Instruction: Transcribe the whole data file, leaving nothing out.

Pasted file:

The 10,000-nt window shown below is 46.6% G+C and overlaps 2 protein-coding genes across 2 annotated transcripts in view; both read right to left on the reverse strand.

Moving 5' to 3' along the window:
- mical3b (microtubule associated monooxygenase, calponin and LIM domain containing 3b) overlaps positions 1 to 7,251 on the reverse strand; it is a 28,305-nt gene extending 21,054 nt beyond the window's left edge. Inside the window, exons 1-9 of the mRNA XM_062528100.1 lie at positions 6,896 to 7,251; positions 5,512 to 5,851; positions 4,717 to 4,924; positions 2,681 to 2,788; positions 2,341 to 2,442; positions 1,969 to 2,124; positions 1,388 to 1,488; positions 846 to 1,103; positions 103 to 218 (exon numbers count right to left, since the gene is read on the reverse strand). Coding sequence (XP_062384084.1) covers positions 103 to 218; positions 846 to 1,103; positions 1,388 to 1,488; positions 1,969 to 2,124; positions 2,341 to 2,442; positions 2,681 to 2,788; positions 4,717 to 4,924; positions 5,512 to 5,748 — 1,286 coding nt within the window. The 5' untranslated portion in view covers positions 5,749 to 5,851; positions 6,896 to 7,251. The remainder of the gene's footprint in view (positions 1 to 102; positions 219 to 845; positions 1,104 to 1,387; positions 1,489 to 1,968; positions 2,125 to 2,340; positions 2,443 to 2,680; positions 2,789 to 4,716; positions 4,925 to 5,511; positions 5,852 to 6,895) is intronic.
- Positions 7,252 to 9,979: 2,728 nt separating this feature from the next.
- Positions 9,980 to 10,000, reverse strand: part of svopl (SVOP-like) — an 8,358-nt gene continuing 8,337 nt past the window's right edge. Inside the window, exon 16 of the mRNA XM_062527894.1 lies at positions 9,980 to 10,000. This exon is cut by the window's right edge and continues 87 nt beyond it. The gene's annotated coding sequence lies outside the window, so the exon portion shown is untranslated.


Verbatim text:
The 10,000-nt window shown below is 46.6% G+C and overlaps 2 protein-coding genes across 2 annotated transcripts in view; both read right to left on the reverse strand.

Moving 5' to 3' along the window:
- mical3b (microtubule associated monooxygenase, calponin and LIM domain containing 3b) overlaps positions 1 to 7,251 on the reverse strand; it is a 28,305-nt gene extending 21,054 nt beyond the window's left edge. Inside the window, exons 1-9 of the mRNA XM_062528100.1 lie at positions 6,896 to 7,251; positions 5,512 to 5,851; positions 4,717 to 4,924; positions 2,681 to 2,788; positions 2,341 to 2,442; positions 1,969 to 2,124; positions 1,388 to 1,488; positions 846 to 1,103; positions 103 to 218 (exon numbers count right to left, since the gene is read on the reverse strand). Coding sequence (XP_062384084.1) covers positions 103 to 218; positions 846 to 1,103; positions 1,388 to 1,488; positions 1,969 to 2,124; positions 2,341 to 2,442; positions 2,681 to 2,788; positions 4,717 to 4,924; positions 5,512 to 5,748 — 1,286 coding nt within the window. The 5' untranslated portion in view covers positions 5,749 to 5,851; positions 6,896 to 7,251. The remainder of the gene's footprint in view (positions 1 to 102; positions 219 to 845; positions 1,104 to 1,387; positions 1,489 to 1,968; positions 2,125 to 2,340; positions 2,443 to 2,680; positions 2,789 to 4,716; positions 4,925 to 5,511; positions 5,852 to 6,895) is intronic.
- Positions 7,252 to 9,979: 2,728 nt separating this feature from the next.
- Positions 9,980 to 10,000, reverse strand: part of svopl (SVOP-like) — an 8,358-nt gene continuing 8,337 nt past the window's right edge. Inside the window, exon 16 of the mRNA XM_062527894.1 lies at positions 9,980 to 10,000. This exon is cut by the window's right edge and continues 87 nt beyond it. The gene's annotated coding sequence lies outside the window, so the exon portion shown is untranslated.